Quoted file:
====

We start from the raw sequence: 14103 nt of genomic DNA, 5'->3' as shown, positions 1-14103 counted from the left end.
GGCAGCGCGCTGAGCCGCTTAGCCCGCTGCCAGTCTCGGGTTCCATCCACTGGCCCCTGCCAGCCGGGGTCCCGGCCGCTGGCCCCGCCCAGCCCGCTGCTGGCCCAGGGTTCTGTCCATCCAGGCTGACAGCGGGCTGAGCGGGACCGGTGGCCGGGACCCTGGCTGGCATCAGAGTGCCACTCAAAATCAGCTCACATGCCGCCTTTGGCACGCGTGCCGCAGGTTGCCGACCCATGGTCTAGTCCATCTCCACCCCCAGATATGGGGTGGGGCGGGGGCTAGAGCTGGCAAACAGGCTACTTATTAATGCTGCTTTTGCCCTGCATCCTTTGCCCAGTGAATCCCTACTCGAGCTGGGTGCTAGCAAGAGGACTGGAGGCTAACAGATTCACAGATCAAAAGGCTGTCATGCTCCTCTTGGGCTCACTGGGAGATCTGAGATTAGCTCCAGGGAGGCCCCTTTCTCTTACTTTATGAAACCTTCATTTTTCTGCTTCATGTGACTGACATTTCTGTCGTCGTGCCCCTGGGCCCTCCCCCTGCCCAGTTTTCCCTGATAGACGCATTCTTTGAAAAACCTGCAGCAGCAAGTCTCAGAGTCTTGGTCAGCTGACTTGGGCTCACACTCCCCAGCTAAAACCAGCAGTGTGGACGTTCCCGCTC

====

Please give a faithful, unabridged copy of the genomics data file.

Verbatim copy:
We start from the raw sequence: 14103 nt of genomic DNA, 5'->3' as shown, positions 1-14103 counted from the left end.
GGCAGCGCGCTGAGCCGCTTAGCCCGCTGCCAGTCTCGGGTTCCATCCACTGGCCCCTGCCAGCCGGGGTCCCGGCCGCTGGCCCCGCCCAGCCCGCTGCTGGCCCAGGGTTCTGTCCATCCAGGCTGACAGCGGGCTGAGCGGGACCGGTGGCCGGGACCCTGGCTGGCATCAGAGTGCCACTCAAAATCAGCTCACATGCCGCCTTTGGCACGCGTGCCGCAGGTTGCCGACCCATGGTCTAGTCCATCTCCACCCCCAGATATGGGGTGGGGCGGGGGCTAGAGCTGGCAAACAGGCTACTTATTAATGCTGCTTTTGCCCTGCATCCTTTGCCCAGTGAATCCCTACTCGAGCTGGGTGCTAGCAAGAGGACTGGAGGCTAACAGATTCACAGATCAAAAGGCTGTCATGCTCCTCTTGGGCTCACTGGGAGATCTGAGATTAGCTCCAGGGAGGCCCCTTTCTCTTACTTTATGAAACCTTCATTTTTCTGCTTCATGTGACTGACATTTCTGTCGTCGTGCCCCTGGGCCCTCCCCCTGCCCAGTTTTCCCTGATAGACGCATTCTTTGAAAAACCTGCAGCAGCAAGTCTCAGAGTCTTGGTCAGCTGACTTGGGCTCACACTCCCCAGCTAAAACCAGCAGTGTGGACGTTCCCGCTC